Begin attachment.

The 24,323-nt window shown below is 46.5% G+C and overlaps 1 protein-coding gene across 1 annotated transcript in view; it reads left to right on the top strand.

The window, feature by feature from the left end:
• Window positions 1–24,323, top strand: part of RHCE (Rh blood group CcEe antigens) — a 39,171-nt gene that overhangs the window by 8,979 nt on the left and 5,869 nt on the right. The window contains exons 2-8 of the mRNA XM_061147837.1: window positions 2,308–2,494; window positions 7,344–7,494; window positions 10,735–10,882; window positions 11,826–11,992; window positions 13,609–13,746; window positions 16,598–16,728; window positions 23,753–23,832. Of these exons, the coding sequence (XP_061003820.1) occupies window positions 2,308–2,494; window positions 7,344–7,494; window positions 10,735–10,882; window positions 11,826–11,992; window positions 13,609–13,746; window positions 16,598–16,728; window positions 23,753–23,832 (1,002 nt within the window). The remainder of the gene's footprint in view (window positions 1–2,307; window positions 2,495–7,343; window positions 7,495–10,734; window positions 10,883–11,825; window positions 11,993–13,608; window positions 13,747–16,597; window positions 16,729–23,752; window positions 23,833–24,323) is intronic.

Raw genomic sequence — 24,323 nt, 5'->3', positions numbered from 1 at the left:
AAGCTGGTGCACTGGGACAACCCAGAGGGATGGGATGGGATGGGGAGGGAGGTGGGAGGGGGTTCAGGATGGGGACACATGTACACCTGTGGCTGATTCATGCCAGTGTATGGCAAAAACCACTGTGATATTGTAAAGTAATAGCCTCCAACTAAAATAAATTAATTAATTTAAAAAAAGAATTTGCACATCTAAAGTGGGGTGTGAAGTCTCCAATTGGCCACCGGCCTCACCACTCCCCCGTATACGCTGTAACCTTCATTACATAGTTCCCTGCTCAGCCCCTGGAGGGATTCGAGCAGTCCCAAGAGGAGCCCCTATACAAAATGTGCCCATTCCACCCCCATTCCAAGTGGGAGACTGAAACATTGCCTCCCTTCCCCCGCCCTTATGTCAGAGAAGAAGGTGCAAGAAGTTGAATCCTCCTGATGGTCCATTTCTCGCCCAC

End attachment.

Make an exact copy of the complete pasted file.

The 24,323-nt window shown below is 46.5% G+C and overlaps 1 protein-coding gene across 1 annotated transcript in view; it reads left to right on the top strand.

The window, feature by feature from the left end:
• Window positions 1–24,323, top strand: part of RHCE (Rh blood group CcEe antigens) — a 39,171-nt gene that overhangs the window by 8,979 nt on the left and 5,869 nt on the right. The window contains exons 2-8 of the mRNA XM_061147837.1: window positions 2,308–2,494; window positions 7,344–7,494; window positions 10,735–10,882; window positions 11,826–11,992; window positions 13,609–13,746; window positions 16,598–16,728; window positions 23,753–23,832. Of these exons, the coding sequence (XP_061003820.1) occupies window positions 2,308–2,494; window positions 7,344–7,494; window positions 10,735–10,882; window positions 11,826–11,992; window positions 13,609–13,746; window positions 16,598–16,728; window positions 23,753–23,832 (1,002 nt within the window). The remainder of the gene's footprint in view (window positions 1–2,307; window positions 2,495–7,343; window positions 7,495–10,734; window positions 10,883–11,825; window positions 11,993–13,608; window positions 13,747–16,597; window positions 16,729–23,752; window positions 23,833–24,323) is intronic.

Raw genomic sequence — 24,323 nt, 5'->3', positions numbered from 1 at the left:
AAGCTGGTGCACTGGGACAACCCAGAGGGATGGGATGGGATGGGGAGGGAGGTGGGAGGGGGTTCAGGATGGGGACACATGTACACCTGTGGCTGATTCATGCCAGTGTATGGCAAAAACCACTGTGATATTGTAAAGTAATAGCCTCCAACTAAAATAAATTAATTAATTTAAAAAAAGAATTTGCACATCTAAAGTGGGGTGTGAAGTCTCCAATTGGCCACCGGCCTCACCACTCCCCCGTATACGCTGTAACCTTCATTACATAGTTCCCTGCTCAGCCCCTGGAGGGATTCGAGCAGTCCCAAGAGGAGCCCCTATACAAAATGTGCCCATTCCACCCCCATTCCAAGTGGGAGACTGAAACATTGCCTCCCTTCCCCCGCCCTTATGTCAGAGAAGAAGGTGCAAGAAGTTGAATCCTCCTGATGGTCCATTTCTCGCCCAC